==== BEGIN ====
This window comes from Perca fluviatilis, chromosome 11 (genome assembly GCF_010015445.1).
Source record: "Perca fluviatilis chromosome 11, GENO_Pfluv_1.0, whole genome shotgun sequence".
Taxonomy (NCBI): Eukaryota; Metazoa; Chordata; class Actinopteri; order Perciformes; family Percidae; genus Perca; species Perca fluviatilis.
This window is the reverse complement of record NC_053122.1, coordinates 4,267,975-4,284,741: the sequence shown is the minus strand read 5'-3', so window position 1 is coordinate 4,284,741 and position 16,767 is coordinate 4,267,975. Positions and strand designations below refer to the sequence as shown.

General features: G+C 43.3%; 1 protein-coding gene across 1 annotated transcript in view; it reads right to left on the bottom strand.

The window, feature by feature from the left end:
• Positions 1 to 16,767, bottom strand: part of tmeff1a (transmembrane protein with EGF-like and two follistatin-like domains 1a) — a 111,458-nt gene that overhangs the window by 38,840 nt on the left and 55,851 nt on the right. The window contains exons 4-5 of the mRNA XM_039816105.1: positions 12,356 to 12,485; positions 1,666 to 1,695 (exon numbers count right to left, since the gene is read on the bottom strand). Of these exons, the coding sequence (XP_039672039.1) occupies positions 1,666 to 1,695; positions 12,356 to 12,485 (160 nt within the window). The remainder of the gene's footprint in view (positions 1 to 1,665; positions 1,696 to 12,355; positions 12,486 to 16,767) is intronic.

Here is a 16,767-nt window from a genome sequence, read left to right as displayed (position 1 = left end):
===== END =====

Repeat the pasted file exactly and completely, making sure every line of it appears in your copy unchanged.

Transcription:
This window comes from Perca fluviatilis, chromosome 11 (genome assembly GCF_010015445.1).
Source record: "Perca fluviatilis chromosome 11, GENO_Pfluv_1.0, whole genome shotgun sequence".
Taxonomy (NCBI): Eukaryota; Metazoa; Chordata; class Actinopteri; order Perciformes; family Percidae; genus Perca; species Perca fluviatilis.
This window is the reverse complement of record NC_053122.1, coordinates 4,267,975-4,284,741: the sequence shown is the minus strand read 5'-3', so window position 1 is coordinate 4,284,741 and position 16,767 is coordinate 4,267,975. Positions and strand designations below refer to the sequence as shown.

General features: G+C 43.3%; 1 protein-coding gene across 1 annotated transcript in view; it reads right to left on the bottom strand.

The window, feature by feature from the left end:
• Positions 1 to 16,767, bottom strand: part of tmeff1a (transmembrane protein with EGF-like and two follistatin-like domains 1a) — a 111,458-nt gene that overhangs the window by 38,840 nt on the left and 55,851 nt on the right. The window contains exons 4-5 of the mRNA XM_039816105.1: positions 12,356 to 12,485; positions 1,666 to 1,695 (exon numbers count right to left, since the gene is read on the bottom strand). Of these exons, the coding sequence (XP_039672039.1) occupies positions 1,666 to 1,695; positions 12,356 to 12,485 (160 nt within the window). The remainder of the gene's footprint in view (positions 1 to 1,665; positions 1,696 to 12,355; positions 12,486 to 16,767) is intronic.

Here is a 16,767-nt window from a genome sequence, read left to right as displayed (position 1 = left end):